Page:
From Fairbanks to Fort Lauderdale, from Hartford to Honolulu, millions of Americans headed to the polls Tuesday to choose their next president and bring to a close one of the most bitter and divisive elections in modern U.S. history.
Some 90 million voters were expected to cast ballots and long lines were reported at polling places in New York and other major cities up and down the East Coast — and in the hotly contested battleground states of Ohio, Florida and North Carolina — as voting got underway.
And after a contentious campaign that polarized the nation in ways not seen in past elections, multiple major city law enforcement agencies told NBC News that Election Day was going smoothly with few problems at the polls, only sporadic reports of voter intimidation, and so far no reports of violence.
"Go vote," President Obama, who was one of the legion of early voters who cast their ballots last month in Chicago, said. "It's up to you."
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History was in the making as Democratic nominee Hillary Clinton, who leads Republican rival Donald Trump by 4 points in an NBC/WSJ poll taken in the final days of campaign, was poised to become the nation's first-ever female president if the trend were to hold.
Clinton and her husband, former President Bill Clinton, went to their local polling station in Chappaqua, New York, just after 8 a.m. ET. A beaming and confident-looking Clinton shook hands and hugged her supporters afterward.
"It is the most humbling feeling," she said. "I'll do the very best I can if I'm fortunate enough to win today."
Trump, a tough-talking Manhattan real estate mogul, was banking on the nationwide desire for change to repudiate the polls that show him trailing Clinton in the contest to become the nation's 45th commander in chief.
"We’re going to win a lot of states,” Trump said in an early-morning interview on FOX News. “Who knows what happens ultimately?”
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Despite Trump's repeated claims in recent weeks that the election is "rigged," few voters encountered problems beyond lengthy wait times in densely populated places like Chicago and Brooklyn, New York.
In New Jersey, there were just three voting machines for his district at a polling place in downtown Jersey City resulting in waits of two hours or more for voters. But 56-year-old Chadwick Brown was not giving up as he inched forward in a line that snaked around the building.
"The longer it takes the more tenacious I'm becoming," Brown said.
There were also scattered reports of broken voting machines in places like Providence, Rhode Island, and Maricopa County, Arizona.
In Miami, a Democratic and a Republican poll watcher were fired after police were called to the scene following complaints of voter intimidation.
Meanwhile, law enforcement officials said they have not seen any attempts by Russians hackers or anybody else to disrupt the election.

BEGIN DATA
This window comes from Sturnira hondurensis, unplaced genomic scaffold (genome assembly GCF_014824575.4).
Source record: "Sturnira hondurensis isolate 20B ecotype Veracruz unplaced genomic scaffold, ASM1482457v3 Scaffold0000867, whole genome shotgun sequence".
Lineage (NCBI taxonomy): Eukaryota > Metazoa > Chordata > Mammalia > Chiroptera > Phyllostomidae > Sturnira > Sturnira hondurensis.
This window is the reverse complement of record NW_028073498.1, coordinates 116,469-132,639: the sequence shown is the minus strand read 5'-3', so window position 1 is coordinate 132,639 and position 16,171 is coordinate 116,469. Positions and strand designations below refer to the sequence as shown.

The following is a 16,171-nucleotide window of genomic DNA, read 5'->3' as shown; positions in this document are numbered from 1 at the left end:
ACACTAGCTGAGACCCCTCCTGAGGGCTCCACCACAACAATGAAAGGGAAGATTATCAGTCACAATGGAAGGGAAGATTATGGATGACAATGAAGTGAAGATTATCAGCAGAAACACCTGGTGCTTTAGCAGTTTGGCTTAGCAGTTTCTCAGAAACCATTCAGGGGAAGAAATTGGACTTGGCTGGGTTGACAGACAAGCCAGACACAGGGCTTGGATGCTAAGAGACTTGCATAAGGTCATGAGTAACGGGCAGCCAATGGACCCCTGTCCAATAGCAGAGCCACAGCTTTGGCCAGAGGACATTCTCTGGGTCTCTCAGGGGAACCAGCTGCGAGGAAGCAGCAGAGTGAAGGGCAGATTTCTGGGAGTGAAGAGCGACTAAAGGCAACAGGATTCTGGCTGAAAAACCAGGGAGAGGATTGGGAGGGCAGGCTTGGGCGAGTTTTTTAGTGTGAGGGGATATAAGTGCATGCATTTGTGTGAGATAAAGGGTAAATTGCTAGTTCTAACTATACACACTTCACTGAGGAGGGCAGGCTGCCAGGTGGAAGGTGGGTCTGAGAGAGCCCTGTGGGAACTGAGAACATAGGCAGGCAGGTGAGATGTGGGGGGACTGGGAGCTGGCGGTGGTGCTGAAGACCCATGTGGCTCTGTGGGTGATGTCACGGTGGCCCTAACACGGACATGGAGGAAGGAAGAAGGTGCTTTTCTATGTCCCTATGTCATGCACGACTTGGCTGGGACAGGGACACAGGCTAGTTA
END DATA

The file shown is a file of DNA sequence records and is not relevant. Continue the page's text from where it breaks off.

In New York City, two topless female protesters chanting anti-Trump slogans were marched out of the Manhattan polling place before the GOP candidate, his wife Melania, and his family arrived to vote. The Trumps were met at Public School 59 by sneers and jeers from many people waiting in line to vote, but there were also cheers from a small group of construction workers across the street.
Many female Clinton supporters showed up at the polls wearing variations of the candidate's trademark pant suits. Many more wore white as an homage to the U.S. suffrage movement that won women the right to vote in 1920.
Most voters appeared to be on their best behavior as they waited patiently for their chance to exercise their right as Americans to pick the person they want in the White House.
"Whether they're voting for somebody or against, they're going to come out," Andrew Shuirra, 64-year-old poll worker in Springfield, Ohio, told NBC News. "And we'll welcome them with open arms and say, 'Glad to see you today.'"
Even before Election Day, some 46 million ballots were cast by early voters and the Democrats were bouyed by reports of heavy turnout by Hispanics and women in key states like Nevada and North Carolina.
All in all, it appeared to be an upbeat ending to a presidential campaign that was anything but.
Trump has been dogged by allegations of past sexual misconduct from numerous women, and has been accused of fudging facts on everything from his personal wealth to his various political positions. Clinton has faced scrutiny for her use of a private email server when she was secretary of state.
Using the same bare-knuckled approach that helped him knock off his Republican rivals, Trump derided the Democrat as "Crooked Hillary" and a "nasty woman" and tried to tar her as an enabler by dredging up Bill Clinton's past indiscretions.
But Clinton gave as good as she got, using Trump's controversial remarks about women, Mexicans, Muslims and others as ammunition while shooting herself in the foot by dismissing half of his supporters as "what I call the basket of deplorables."
As the candidates made a final push in key battleground states Monday, Clinton pledged that Americans would be more unified if they voted for her.
"Tomorrow, you can vote for a hopeful, inclusive, big-hearted America," she said at a Pittsburgh rally. "And our core values are being tested in this election. And I know that people are frustrated, a lot of people feel left out and left behind. There's fear, even anger in our country. But I've gotta say, anger is not a plan, my friends."
Trump has refused to say whether he would concede if he loses, adding another twist to the already dramatic election. His son, Donald Trump Jr., told MSNBC'S "Morning Joe" on Tuesday that his father will concede if the results seem "fair."